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According to Aylar Behzadi, redesigning is hard, but why does she do it?

The result of fast fashion is a lot of clothes that are thrown away every year and have a huge impact on the environment;  But can these clothes be turned into a useful product?

Open your closet and be honest.  How long has it been since you last wore the clothes in your closet?  Don’t you think it’s time to clean up?  With a little searching in your closet or drawers, you will find clothes that are no longer wearable.  Clothes that are out of fashion or even clothes that you will never wear again.

 According to the research of Sophie Woodward, a sociologist at the University of Manchester, on average 12% of the clothes in women’s closets remain unused.  If you are a little ruthless, you throw away unused clothes;  But what will be their fate?

 Approximately 85 percent of all clothing thrown away in the United States (nearly 13 million tons in 2017) is landfilled or incinerated.  On average, every American throws away 37 kilograms of clothes every year.

Worldwide, 92 million tons of clothing waste are produced annually.  According to predictions, by 2030, the production of clothing waste will reach 134 million tons per year.  According to Chetna Prajapati, a researcher on sustainable textile production methods from Loughborough University in the UK: The current fashion system uses a large amount of non-renewable resources, including chemical resources, to produce clothes that people only wear for a short time, and then a large volume of these clothes.  They enter municipal dumps or scrap warehouses.  This system puts a lot of pressure on valuable resources like water, pollutes the environment and destroys ecosystems.  In addition, on a global scale, it produces many social effects.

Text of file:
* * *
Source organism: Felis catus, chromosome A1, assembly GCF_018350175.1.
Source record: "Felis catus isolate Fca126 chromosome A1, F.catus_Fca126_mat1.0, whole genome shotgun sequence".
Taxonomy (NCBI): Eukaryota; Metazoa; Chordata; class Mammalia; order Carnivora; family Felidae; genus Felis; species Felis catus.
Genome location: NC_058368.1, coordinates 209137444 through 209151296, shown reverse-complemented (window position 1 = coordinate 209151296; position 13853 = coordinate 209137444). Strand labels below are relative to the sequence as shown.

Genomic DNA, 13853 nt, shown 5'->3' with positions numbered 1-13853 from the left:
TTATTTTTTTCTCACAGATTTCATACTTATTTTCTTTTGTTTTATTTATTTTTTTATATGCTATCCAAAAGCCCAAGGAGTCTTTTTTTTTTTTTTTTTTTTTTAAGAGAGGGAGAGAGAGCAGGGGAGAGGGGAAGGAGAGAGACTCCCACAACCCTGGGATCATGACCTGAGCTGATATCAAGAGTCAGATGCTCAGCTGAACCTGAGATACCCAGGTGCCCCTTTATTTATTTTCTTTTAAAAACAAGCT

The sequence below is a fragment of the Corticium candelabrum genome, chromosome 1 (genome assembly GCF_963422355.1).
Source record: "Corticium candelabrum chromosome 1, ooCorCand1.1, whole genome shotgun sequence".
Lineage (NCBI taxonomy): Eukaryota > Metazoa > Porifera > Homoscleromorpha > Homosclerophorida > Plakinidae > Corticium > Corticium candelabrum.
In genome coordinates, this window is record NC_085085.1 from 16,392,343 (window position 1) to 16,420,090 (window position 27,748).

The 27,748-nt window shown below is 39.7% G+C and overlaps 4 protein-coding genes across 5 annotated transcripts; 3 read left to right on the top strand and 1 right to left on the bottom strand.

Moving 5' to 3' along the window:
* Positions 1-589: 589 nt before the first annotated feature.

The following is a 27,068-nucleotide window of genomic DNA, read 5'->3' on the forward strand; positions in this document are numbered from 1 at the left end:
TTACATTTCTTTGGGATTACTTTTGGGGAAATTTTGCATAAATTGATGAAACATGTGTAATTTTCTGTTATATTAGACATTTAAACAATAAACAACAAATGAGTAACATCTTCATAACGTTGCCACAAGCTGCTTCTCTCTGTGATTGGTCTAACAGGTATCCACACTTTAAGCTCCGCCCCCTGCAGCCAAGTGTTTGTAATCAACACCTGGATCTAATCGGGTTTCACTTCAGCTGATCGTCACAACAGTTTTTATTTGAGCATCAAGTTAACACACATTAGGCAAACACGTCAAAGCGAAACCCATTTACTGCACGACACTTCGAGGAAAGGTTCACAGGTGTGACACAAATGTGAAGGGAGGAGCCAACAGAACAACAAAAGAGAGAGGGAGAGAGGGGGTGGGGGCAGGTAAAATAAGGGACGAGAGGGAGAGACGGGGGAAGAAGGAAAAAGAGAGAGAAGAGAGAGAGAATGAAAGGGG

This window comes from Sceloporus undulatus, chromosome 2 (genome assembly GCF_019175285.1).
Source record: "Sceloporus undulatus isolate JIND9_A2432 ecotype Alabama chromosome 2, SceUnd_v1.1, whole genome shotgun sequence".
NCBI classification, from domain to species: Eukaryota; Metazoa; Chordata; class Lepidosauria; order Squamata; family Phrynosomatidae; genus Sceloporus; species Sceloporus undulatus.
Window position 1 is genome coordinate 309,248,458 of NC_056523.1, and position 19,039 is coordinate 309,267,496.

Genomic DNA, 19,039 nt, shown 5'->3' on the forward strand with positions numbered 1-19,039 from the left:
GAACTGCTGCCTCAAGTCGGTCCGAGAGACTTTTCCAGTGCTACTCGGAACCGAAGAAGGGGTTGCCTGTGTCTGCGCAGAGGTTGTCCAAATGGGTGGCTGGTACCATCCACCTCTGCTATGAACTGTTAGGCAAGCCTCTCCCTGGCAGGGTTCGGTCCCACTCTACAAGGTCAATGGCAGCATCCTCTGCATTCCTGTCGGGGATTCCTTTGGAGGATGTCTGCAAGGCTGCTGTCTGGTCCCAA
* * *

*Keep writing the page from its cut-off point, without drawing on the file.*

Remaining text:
There are good reasons to recycle clothes.  The global fashion industry is responsible for 10% of greenhouse gas emissions.  Textile manufacturing industries alone release 1.2 billion tons of greenhouse gas into the atmosphere every year.  A lot of water is needed to produce clothes, and the fashion industry produces 20% of the world’s wastewater.

 At the same time, people are buying more clothes day by day.  Today, an average customer’s purchase of clothes has increased by 60% compared to fifteen years ago.  In the UK, more than two tons of clothes are bought every minute, and this country is at the top of the European countries with the highest number of clothing purchases.

Annually, 56 million tons of clothes are purchased worldwide, and this figure is expected to reach 93 million tons by 2030 and 160 million tons by 2050.  Although most clothes usually last for several years, the rapid change in fashion and customer taste shortens the life of clothes.  According to statistics, the lifespan of modern clothes is between 2 and 10 years.  Meanwhile, the lifespan of clothes such as t-shirts and underwear is between one and two years, and other clothes such as coats and coats are between four and six years.

 Can recycling clothes reduce the impact of fashion addiction on the environment?  Currently, 13.6% of the clothes and shoes that are thrown away in the United States are destined for recycling.  This is despite the fact that every American throws away 37 kg of clothes every year.

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